Undeniably, all goods and services cost money in order for an economy to function in a cycle. Yes – that includes plastic bags, despite the fact that we don’t pay for them directly. These bags are certainly not free and the retailer pays a fixed amount of rupees to purchase a number of bags.
This may not seem like a big expense, however, retailers still need to earn profit and make up for the lost money by increasing prices of other products.
Hence, over time and through the years, this can place a burden on one’s finances. On the other hand, reusing a cotton bag that you already own is not only environmentally sustainable, but also more affordable in the long run.
Each year, an estimated 18 billion pounds (yes!) of plastic is dumped into the oceans. Plastic bags take 10 – 1000 years to decompose so just imagine the negative effect they’re actively having on marine life.
Still haven’t caught your attention? Well – seafood lovers are consuming 11,000 bits of plastic per year and needless to say, plastic has found a way into our food chain.
Despite the fact that fish pass micro-plastics, their flesh absorbs the harmful chemicals and potentially toxic PCBs (manmade chemicals) as well as heavy metals – which find their way into a person’s bloodstream. Think wisely of the repercussions before you purchase your next plastic bag!
Consuming Better Fruits and Vegetables
A large number of people are not aware of the fact that purchasing fruits and vegetables in plastic bags will keep all air out and so, the food will go bad quicker.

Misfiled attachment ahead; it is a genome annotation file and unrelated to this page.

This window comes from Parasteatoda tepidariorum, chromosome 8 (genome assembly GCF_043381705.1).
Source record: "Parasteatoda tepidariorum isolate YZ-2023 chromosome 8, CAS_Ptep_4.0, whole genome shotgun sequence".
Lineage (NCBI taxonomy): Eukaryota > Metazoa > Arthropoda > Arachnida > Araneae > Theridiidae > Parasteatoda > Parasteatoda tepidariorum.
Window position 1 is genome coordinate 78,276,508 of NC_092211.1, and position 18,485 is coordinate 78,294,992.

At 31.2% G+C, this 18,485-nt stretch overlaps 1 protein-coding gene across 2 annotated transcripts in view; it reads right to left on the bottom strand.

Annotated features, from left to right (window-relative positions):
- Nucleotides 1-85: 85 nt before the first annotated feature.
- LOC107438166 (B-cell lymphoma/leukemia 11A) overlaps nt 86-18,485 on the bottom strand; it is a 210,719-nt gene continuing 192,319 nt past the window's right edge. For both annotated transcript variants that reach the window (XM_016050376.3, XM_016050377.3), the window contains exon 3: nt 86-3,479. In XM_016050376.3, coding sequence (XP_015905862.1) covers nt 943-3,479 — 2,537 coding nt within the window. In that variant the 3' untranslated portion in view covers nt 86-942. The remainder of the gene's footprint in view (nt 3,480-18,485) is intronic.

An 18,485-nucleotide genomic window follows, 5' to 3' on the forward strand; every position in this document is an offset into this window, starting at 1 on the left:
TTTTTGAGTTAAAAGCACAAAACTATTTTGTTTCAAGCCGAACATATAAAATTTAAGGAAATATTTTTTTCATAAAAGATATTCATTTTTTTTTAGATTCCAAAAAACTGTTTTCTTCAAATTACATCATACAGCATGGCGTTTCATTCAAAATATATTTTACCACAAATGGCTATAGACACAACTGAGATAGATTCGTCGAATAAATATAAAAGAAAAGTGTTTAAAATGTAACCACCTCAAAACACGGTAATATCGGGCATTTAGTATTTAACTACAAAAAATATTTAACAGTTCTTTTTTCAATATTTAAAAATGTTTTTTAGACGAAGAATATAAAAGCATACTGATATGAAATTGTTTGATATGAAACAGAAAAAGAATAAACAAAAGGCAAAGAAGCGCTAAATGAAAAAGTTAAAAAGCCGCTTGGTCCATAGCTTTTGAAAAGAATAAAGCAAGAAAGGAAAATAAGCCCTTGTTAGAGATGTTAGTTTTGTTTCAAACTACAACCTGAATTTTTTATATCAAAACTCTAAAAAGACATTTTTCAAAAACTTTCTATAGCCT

Moreover, plastic bags are made of manmade synthetics causing chemicals to seep into these (otherwise) nutritious foods and contaminate them. This can often have a Butterfly Effect and even cause cancer, fertility issues and genetic damage.
Porous (cotton or non-woven) bags will be much kinder to the fruits and vegetables you purchase!
Added Scenic Beauty & Increased Tourism
Whether you are in the central area of Islamabad or settled in the suburbs, you are likely to find plastic bags littered at every other street corner. This is anything BUT a sight for sore eyes and tourists, (domestic as well as international), are repulsed by the unhygienic and unappealing surroundings.
9% of Pakistan’s solid waste consists of plastic so just imagine the vibrant beauty of Islamabad when it isn’t cloaked by the unsightly synthetic material.
Hopefully, the Islamabad plastic ban will be extended to other major parts of Pakistan making it a more appealing and welcoming place for tourists. Increased tourism will be a huge boost to Pakistan’s economy – generating employment and lifting people out of poverty.
Islamabad plastic ban will come into force from 14th August 2019.